The perfect autumn platter: blue cheese (preferably Whitestone), quince paste, some freshly cracked walnuts and a pile of Lois’ oatcakes. These oatcakes taste very much like those expensive ones that I am always sucked into buying through their clever positioning in the cheese aisle. Lois’ oatcakes contain inexpensive ingredients and are easy and relatively quick to throw together. There is a distinct possibility that making these crackers would take about the same amount of time as driving down to the supermarket for crackers. This theory is completely untested.
Lois’ oatcakes (A Good Year, p.85)
1 cup white flour
1 cup rolled oats,
pulsed in a food processor
1/2 teaspoon salt
1/4 teaspoon baking soda
50g butter melted in 1/2 cup boiling water
Preheat oven to 170°C. Put all of the dry ingredients into a large mixing bowl and pour in the butter and hot water. Knead together in the bowl until the mixture holds together. Lightly flour a large clean bench and tip out the dough. Knead a few more times before rolling out thinly. Use a knife to cut into shapes – I went with slender rectangles (or rather, attempted). Use a metal spatula to transfer to a lined baking tray and bake for 10 – 15 minutes until brown and crisp. Keep a close eye on them – you may need to move the crackers around if the ones on the edges are browning more quickly than the rest. Leave to cool on a cooling rack and store in an airtight container. They keep for around two weeks (maybe even longer if they get the opportunity).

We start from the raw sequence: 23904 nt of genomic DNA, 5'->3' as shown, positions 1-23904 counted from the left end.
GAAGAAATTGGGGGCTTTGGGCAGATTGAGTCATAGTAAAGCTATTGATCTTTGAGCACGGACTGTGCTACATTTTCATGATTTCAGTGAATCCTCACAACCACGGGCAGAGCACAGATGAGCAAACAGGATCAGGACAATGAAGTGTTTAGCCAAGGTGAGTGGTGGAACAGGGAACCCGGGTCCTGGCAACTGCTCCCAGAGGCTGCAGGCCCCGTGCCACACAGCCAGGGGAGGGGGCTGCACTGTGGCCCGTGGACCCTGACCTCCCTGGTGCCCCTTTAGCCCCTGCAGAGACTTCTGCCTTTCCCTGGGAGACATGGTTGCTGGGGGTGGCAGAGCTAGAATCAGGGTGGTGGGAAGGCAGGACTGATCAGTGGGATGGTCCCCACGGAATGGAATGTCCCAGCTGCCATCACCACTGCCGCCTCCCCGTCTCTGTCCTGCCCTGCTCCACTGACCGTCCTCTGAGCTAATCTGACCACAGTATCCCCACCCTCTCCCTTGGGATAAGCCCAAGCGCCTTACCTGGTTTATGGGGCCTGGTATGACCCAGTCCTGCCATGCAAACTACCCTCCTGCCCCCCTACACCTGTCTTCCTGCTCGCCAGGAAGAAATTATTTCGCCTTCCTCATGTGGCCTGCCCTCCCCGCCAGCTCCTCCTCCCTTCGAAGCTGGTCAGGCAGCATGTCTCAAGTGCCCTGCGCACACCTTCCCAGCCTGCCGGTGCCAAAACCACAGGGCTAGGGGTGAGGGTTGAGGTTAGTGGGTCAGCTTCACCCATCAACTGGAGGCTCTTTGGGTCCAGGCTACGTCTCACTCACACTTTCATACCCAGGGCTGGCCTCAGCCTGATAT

I’m definitely adding these oatcakes to my weekend baking – got a truckload of rolled oats in my cupboard and looks like a great use for them other than porridge. They look like they’d be beautifully crumbly and moreish.